5 Inspirational Women in Science You Should Know

It is a well-known fact that women have historically been shut out of the sciences world. It is still evident today that men dominate fields such as engineering, mathematics, and computer science. It was not until 2017 that the number of women enrolled in medical school had outnumbered the number of men. While the statistics in all fields are becoming more equal, it is important to remember the women who opened up new doors for us aspiring scientists, despite the fact that they were not acknowledged while they were alive. 

Marie Curie is arguably one of the most famous female scientists, but do you know what she is actually famous for? She was the first woman to win a Nobel Prize, and the first person to win the Nobel Prize twice. Her work in conjunction with her husband led to the discovery of two elements: polonium and radium. She then worked on her own to develop X-rays. Her theories about the rays which uranium gives off created the academic field of atomic physics, and she herself coined the term “radioactivity”. This did not occur without difficulty though. Many of her husband’s colleagues found it very difficult to believe that a woman had come up with such intricate theories. It had to be recorded in her husband’s biography multiple times, and he issued multiple written statements confirming that she alone had developed the theories. She was also the first female professor at the University of Sorbonne.

Irene Joliot-Curie following in her mother’s footsteps, Irene Curie, daughter of Marie Curie, also pursued a life of science, and won the Nobel Prize in 1935 for Chemistry. With her husband, the pair discovered the ability to create man-made radioactive elements, which spurred a boom of biomedical research and cancer treatment. Not only was Irene an important figure in the academic world, but she was also a force in the social world, as a member of the Comité National de l'Union des Femmes Françaises and the World Peace Council. The Comité National de l’Union des Femmes Françaises was a society which advocated for the advancement of women involvement in the science world.

Rosalind Franklin is a very overlooked female scientist, despite the fact that her work led to the crucial discovery of the structure of DNA. As a young woman, she pursued a degree in physical chemistry at Cambridge University. After earning her doctoral, she worked in labs, learning X-ray crystallography techniques, which enabled her to make X-ray images of DNA. When one of her images were shown to the scientists James Watson and Francis Crick, they quickly published “their” findings in the scientific journal Nature, regarding the double-helix structure of DNA, without crediting Rosalind Franklin. This publishing gained Watson and Crick a Nobel Prize, while Rosalind received nothing. She continued to make many contributions to understanding viruses and RNA structure, despite her lack of acknowledgment.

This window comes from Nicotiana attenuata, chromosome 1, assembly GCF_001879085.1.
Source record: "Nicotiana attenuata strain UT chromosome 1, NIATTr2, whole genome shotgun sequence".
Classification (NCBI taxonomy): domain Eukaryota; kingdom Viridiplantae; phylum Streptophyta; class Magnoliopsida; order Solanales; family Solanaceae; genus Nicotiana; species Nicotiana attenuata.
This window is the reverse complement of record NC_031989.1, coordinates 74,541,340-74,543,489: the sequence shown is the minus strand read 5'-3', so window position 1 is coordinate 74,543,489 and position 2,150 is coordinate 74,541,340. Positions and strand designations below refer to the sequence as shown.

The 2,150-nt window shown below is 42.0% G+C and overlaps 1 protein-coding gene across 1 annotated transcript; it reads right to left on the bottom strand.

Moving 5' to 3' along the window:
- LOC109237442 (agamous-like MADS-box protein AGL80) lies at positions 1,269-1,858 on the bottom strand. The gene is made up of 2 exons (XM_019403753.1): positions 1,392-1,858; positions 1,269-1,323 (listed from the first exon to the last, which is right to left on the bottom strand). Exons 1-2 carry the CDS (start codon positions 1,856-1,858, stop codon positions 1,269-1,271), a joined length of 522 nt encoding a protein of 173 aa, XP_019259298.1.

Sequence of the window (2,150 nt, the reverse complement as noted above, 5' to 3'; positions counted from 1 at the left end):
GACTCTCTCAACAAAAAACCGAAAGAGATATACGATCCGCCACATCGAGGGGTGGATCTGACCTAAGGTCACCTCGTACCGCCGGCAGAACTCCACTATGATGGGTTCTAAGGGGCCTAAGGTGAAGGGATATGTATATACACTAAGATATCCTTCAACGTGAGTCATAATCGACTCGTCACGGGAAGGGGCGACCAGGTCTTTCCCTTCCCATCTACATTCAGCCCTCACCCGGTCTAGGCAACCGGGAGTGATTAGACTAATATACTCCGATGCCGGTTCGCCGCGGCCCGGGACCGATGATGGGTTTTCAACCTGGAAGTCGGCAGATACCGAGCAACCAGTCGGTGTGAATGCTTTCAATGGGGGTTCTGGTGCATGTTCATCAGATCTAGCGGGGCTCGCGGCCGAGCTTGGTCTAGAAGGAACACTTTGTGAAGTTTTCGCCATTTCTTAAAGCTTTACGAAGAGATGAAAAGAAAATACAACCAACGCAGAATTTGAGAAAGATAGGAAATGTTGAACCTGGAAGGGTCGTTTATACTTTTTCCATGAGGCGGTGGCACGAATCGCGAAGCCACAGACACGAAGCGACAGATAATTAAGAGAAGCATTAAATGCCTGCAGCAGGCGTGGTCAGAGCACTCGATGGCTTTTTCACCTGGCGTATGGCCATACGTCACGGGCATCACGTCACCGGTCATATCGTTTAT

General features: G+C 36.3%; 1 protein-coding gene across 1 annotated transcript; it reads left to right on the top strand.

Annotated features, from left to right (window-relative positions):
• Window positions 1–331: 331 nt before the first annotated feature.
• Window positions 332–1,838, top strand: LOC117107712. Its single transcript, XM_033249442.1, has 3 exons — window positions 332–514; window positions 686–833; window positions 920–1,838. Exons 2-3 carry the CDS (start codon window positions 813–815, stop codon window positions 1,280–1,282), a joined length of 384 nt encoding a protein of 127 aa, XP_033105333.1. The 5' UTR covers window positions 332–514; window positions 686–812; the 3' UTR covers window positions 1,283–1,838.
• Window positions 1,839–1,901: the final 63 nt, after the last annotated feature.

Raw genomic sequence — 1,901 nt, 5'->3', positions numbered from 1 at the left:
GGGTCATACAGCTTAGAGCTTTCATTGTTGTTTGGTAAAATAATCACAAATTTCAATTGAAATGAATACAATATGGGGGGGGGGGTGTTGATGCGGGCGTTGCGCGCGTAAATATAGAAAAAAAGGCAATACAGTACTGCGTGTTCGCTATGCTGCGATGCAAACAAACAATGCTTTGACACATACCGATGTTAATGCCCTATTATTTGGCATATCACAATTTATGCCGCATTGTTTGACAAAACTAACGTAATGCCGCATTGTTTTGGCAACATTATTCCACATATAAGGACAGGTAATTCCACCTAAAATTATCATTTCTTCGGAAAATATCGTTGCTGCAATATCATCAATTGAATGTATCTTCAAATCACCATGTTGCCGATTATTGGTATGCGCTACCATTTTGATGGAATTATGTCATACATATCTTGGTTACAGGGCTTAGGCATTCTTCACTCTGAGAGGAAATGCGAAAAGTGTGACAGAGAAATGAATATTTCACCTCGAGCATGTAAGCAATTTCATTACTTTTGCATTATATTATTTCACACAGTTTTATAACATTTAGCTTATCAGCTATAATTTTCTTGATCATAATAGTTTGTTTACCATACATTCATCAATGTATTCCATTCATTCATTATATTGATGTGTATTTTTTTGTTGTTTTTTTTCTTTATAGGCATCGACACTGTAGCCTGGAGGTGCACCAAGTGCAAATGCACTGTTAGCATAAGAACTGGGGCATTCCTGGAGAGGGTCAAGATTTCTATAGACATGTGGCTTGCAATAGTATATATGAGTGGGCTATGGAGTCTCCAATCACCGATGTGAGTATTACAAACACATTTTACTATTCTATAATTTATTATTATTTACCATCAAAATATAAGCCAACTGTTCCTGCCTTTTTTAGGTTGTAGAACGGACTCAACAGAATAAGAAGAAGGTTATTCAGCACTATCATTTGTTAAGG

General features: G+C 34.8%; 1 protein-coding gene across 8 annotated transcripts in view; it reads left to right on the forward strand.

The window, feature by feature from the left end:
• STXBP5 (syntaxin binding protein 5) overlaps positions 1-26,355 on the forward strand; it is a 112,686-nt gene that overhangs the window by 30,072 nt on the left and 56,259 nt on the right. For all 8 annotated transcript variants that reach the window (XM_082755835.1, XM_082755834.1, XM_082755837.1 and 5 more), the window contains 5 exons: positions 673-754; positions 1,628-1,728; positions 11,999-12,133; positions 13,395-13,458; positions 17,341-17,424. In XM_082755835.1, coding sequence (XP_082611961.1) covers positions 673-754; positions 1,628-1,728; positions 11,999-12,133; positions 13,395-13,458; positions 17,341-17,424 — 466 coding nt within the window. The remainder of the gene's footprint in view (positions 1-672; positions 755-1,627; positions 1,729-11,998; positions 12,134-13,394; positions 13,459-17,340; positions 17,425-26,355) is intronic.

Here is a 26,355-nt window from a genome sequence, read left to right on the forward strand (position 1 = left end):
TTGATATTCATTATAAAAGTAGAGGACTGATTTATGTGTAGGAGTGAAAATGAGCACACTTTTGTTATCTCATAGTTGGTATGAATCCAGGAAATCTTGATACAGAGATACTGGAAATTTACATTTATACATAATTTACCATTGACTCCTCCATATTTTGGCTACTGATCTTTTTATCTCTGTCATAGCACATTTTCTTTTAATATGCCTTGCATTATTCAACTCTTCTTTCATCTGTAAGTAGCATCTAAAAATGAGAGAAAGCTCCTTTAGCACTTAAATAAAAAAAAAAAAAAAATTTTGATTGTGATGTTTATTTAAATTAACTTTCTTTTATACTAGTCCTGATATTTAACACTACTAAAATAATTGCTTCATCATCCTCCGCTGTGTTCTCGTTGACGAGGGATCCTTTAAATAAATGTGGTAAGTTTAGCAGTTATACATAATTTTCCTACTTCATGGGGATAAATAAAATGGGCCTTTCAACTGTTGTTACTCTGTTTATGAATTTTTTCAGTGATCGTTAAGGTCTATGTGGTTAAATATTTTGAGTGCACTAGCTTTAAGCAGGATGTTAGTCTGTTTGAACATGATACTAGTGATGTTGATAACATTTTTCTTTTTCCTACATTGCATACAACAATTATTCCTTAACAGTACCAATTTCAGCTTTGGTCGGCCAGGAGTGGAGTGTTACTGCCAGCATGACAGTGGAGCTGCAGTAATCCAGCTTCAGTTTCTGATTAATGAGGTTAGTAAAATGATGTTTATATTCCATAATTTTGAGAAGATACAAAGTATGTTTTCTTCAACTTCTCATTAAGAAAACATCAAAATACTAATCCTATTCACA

Lisa Meitner is a woman who can teach everyone, regardless of their interests, the importance of following your dreams despite the obstacles put in your path. Born in Austria, she was barred from higher education after the age of 14, as all other Austrian women were. That didn’t stop her from continuing to study mathematics on her own, and at the age of 21, when women were finally allowed into Austrian universities, she enrolled at the University of Vienna. There she excelled in math and physics, eventually receiving her doctorate in 1906. Afterwards, she began her work with Otto Hahn on radioactivity, but because she was Austrian and a woman, she was barred from all main labs, and forced to work in the basement. Due to this fact, her name was never included on any of the lab’s published papers, earning her partner, Otto Hahn, a Nobel Prize, despite the fact that it was her calculations which led to the discovery of nuclear fission. Despite all of these barriers, she continued to do atomic research into her late 80s.

Rachel Carson is a female scientist who has faced undying scrutiny from male colleagues, politicians, and businessmen alike. Although her research has not led to the discovery of new elements or breakthroughs in the medical field, the work which she has done has brought to light many issues which have vital impacts on the well-being of the world. Her most famous work is the book Silent Spring. After years of research and surveying natural ecosystems across America, she discovered that pesticides, such as DDT, have extremely harmful effects on the surrounding environment. Carson is often attributed with being the inspiration for the Environmental Protection Agency (EPA) because of her advocacy in the Senate for measures to be implemented which will protect our environment. Often, she was attacked by politicians and the chemical industry for being irrational and overly-cautious. However, her persistence has led to the ban of harmful pesticides, and a truly inspirational message that scientific research and advocacy can lead to change. 

These women have made unparalleled contributions to science despite the obstacles they faced. They are inspirations to women in all fields, for they pursued their passions in the face of discrimination and discreditation based off of their gender. Learning about these women and promoting knowledge of their contributions to science will further close the gap between men and women in science and technology fields, allowing us to work towards a world where everyone is respected and valued for their knowledge and contributions to the well-being of the human race, regardless of gender. 

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